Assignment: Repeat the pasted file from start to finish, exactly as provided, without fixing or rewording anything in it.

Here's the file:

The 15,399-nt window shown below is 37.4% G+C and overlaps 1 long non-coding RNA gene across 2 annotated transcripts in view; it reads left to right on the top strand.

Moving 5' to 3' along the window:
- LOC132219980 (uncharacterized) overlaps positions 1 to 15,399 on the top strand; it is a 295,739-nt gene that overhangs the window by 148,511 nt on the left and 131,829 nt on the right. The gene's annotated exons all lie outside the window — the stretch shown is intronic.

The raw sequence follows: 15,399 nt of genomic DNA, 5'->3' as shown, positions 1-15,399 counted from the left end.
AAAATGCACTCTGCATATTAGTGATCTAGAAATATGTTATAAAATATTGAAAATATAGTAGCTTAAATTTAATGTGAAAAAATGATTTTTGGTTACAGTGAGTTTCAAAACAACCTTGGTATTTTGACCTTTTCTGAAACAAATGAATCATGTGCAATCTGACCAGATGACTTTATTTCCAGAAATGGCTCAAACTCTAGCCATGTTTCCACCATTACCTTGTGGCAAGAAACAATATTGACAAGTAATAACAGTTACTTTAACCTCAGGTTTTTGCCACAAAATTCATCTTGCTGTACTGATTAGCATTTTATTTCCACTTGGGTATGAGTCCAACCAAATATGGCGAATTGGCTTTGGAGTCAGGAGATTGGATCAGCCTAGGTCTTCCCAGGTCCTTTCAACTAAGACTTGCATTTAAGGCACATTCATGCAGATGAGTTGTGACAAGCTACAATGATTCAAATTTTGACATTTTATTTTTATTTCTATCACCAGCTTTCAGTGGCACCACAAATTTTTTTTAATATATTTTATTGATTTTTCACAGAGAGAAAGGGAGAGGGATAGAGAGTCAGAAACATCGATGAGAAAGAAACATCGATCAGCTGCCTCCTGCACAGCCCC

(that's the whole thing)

The 15,399-nt window shown below is 37.4% G+C and overlaps 1 long non-coding RNA gene across 2 annotated transcripts in view; it reads left to right on the top strand.

Moving 5' to 3' along the window:
- LOC132219980 (uncharacterized) overlaps positions 1 to 15,399 on the top strand; it is a 295,739-nt gene that overhangs the window by 148,511 nt on the left and 131,829 nt on the right. The gene's annotated exons all lie outside the window — the stretch shown is intronic.

The raw sequence follows: 15,399 nt of genomic DNA, 5'->3' as shown, positions 1-15,399 counted from the left end.
AAAATGCACTCTGCATATTAGTGATCTAGAAATATGTTATAAAATATTGAAAATATAGTAGCTTAAATTTAATGTGAAAAAATGATTTTTGGTTACAGTGAGTTTCAAAACAACCTTGGTATTTTGACCTTTTCTGAAACAAATGAATCATGTGCAATCTGACCAGATGACTTTATTTCCAGAAATGGCTCAAACTCTAGCCATGTTTCCACCATTACCTTGTGGCAAGAAACAATATTGACAAGTAATAACAGTTACTTTAACCTCAGGTTTTTGCCACAAAATTCATCTTGCTGTACTGATTAGCATTTTATTTCCACTTGGGTATGAGTCCAACCAAATATGGCGAATTGGCTTTGGAGTCAGGAGATTGGATCAGCCTAGGTCTTCCCAGGTCCTTTCAACTAAGACTTGCATTTAAGGCACATTCATGCAGATGAGTTGTGACAAGCTACAATGATTCAAATTTTGACATTTTATTTTTATTTCTATCACCAGCTTTCAGTGGCACCACAAATTTTTTTTAATATATTTTATTGATTTTTCACAGAGAGAAAGGGAGAGGGATAGAGAGTCAGAAACATCGATGAGAAAGAAACATCGATCAGCTGCCTCCTGCACAGCCCC